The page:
The Contagion of Constitutional Avoidance
Gant, Scott E., Constitutional Commentary
Terri Schiavo passed away on March 31, 2005. In the weeks leading up to her death, what was once a wrenching personal matter for Ms. Schiavo's family and loved ones transformed into a political and legal drama that gripped much of the nation and garnered attention around the world. There was much about Ms. Schiavo's case to sadden any of us, regardless of one's political or religious views. Everyone should be troubled, however, by the fact that virtually all members of the legislative, executive and judicial branches involved in enacting or applying the "Act for the relief of the parents of Theresa Marie Schiavo" (also referred to as "Terri's Law") (1) seemingly ignored serious questions about the law's constitutionality, and in so doing avoided their responsibilities as constitutional interpreters.
Constitutional interpretation by the legislative and executive branches has been the subject of robust discussion by academicians and other commentators in recent years. (2) Some (myself included) have urged non-judicial actors to take more seriously their roles as interpreters of the Constitution and in dialogue about its meaning and application. (3) For us, this aspect of the Schiavo matter should have been disheartening. That the judiciary seemingly joined in the avoidance of hard constitutional questions is all the more disappointing.
Legislators and executive branch officers take oaths to "support" the Constitution, (4) while the President swears to "preserve, protect and defend" the Constitution. (5) As I have argued elsewhere, at a minimum these pledges obligate officials to consider for themselves the meaning of the Constitution and its connection to their work, not simply rely on the judiciary. (6)
In Congress's haste to pass Terri's Law, it gave remarkably little consideration to whether the legislation was consistent with various constitutional provisions and principles. The law provides:
The United States District Court for the Middle District of Florida shall have jurisdiction to hear, determine and render judgment on a suit or claim by or on behalf of Theresa Marie Schiavo for the alleged violation of any right of Theresa Marie Schiavo under the Constitution or laws of the United States relating to the withdrawing or withholding of food, fluids, or mental treatment necessary to sustain life. (7)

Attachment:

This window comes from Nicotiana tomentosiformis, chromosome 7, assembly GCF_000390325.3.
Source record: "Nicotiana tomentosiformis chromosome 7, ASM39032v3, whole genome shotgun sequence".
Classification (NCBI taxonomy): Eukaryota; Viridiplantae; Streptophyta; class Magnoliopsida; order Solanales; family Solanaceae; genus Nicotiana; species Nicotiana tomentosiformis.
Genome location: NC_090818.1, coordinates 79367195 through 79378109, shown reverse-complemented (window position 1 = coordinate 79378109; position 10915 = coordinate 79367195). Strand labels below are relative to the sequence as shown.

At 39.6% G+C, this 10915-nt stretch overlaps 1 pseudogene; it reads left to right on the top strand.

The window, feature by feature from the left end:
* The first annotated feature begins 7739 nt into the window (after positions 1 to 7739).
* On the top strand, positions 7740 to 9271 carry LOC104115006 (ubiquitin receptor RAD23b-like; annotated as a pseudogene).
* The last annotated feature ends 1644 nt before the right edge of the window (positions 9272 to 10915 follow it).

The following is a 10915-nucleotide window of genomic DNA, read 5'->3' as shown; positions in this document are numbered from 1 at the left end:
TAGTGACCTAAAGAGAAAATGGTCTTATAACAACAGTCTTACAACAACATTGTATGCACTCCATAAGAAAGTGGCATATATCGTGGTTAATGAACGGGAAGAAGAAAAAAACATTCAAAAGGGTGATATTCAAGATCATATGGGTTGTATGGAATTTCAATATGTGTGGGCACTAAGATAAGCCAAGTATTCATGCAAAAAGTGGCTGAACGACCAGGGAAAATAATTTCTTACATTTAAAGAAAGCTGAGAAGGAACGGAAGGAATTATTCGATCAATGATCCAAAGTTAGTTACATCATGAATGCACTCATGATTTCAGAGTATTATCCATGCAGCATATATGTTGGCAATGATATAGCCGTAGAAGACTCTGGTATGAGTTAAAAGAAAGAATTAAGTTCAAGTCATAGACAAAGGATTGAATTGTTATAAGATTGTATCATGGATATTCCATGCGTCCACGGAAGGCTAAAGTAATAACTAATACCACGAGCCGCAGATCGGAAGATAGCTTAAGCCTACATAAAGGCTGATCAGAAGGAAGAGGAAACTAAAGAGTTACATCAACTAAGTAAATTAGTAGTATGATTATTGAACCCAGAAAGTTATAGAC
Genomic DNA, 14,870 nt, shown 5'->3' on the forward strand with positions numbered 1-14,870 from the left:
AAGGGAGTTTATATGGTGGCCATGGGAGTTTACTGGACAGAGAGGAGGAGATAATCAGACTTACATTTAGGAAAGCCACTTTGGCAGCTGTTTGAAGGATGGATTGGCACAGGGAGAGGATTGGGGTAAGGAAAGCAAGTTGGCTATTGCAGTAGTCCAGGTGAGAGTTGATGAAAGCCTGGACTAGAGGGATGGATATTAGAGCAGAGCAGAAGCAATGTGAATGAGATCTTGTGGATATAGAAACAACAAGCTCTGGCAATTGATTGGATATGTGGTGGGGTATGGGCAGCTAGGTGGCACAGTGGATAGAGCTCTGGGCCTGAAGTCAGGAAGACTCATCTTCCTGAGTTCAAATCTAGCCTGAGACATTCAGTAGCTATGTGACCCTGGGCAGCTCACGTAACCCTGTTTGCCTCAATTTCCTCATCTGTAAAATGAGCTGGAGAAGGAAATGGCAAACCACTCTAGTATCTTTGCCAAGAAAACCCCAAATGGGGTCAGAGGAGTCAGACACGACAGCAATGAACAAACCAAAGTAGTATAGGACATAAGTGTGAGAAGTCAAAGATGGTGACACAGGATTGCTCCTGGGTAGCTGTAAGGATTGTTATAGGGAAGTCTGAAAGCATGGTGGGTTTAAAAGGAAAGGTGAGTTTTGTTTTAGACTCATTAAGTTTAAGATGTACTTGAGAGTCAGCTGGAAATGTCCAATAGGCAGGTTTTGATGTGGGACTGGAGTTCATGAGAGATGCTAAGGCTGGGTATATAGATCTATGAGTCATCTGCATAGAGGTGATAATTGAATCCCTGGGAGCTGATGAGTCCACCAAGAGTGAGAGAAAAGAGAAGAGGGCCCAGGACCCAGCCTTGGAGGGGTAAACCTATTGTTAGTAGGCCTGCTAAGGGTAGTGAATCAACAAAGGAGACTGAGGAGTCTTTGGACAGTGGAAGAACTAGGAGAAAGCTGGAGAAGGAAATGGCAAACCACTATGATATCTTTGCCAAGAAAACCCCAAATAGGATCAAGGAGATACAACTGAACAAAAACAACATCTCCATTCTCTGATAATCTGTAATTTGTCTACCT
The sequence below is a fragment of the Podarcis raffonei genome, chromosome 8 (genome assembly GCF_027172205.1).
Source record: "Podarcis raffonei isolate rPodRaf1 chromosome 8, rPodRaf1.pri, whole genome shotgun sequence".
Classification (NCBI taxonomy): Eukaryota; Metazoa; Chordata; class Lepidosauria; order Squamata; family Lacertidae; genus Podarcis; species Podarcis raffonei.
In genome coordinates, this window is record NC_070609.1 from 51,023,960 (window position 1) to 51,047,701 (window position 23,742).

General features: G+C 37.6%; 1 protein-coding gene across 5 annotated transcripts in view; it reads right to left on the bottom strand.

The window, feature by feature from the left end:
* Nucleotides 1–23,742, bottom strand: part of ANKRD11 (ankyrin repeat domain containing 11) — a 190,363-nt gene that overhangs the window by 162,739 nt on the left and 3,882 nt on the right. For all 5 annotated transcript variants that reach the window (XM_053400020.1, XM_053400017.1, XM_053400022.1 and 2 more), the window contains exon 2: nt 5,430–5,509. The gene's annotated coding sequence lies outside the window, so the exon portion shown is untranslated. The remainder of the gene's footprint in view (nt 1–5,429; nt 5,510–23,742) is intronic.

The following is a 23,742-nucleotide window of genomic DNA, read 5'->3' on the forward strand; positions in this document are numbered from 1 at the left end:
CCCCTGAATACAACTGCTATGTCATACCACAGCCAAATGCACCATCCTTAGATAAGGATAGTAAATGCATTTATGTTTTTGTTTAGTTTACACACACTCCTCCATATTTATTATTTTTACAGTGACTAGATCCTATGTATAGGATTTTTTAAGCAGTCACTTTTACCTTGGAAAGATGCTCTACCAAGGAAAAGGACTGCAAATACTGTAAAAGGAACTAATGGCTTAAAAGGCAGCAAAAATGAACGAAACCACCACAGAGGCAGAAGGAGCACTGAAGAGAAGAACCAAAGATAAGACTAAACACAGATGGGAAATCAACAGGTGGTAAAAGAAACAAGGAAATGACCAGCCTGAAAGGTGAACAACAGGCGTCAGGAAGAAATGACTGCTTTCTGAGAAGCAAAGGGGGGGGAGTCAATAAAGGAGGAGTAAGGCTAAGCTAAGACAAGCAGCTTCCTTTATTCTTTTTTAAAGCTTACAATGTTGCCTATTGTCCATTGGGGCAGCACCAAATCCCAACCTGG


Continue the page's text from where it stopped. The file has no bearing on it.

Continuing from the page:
The Senate undertook no substantive evaluation of the law, and passed it without debate after behind the scenes wrangling over the provisions of the bill. (8) A review of the Congressional Record memorializing House deliberation reveals but a few terse references to the legislation's constitutionality, and most of those were by opponents of the bill. The only remotely substantive attention paid to constitutional issues appears in what is described as a "supplemental legislative history" offered by James Sensenbrenner, (9) Chairman of the House Judiciary Committee, who argued that the bill is consistent with Supreme Court precedent because it does not "'reopen  (or direct  the reopening of) final judgments in a whole class of cases [or] in a particular suit,'" (10) and "presents no problems regarding retrospective application." (11) Congressman Sensenbrenner did not address any of the other potential constitutional objections to the law, nor does it appear those were given consideration by others in Congress. (12)
Despite the unusual nature of Terri's Law and the circumstances of its enactment, the statement released by the President immediately after he signed the bill mentioned nothing about the constitutional issues, (13) and no White House officials offered public comment on the constitutionality of the new law. Although it is impossible to know what discussions occurred in the West Wing before the President signed it, there is no indication that the President or those who advise him evaluated any of the difficult constitutional questions raised by Terri's Law. …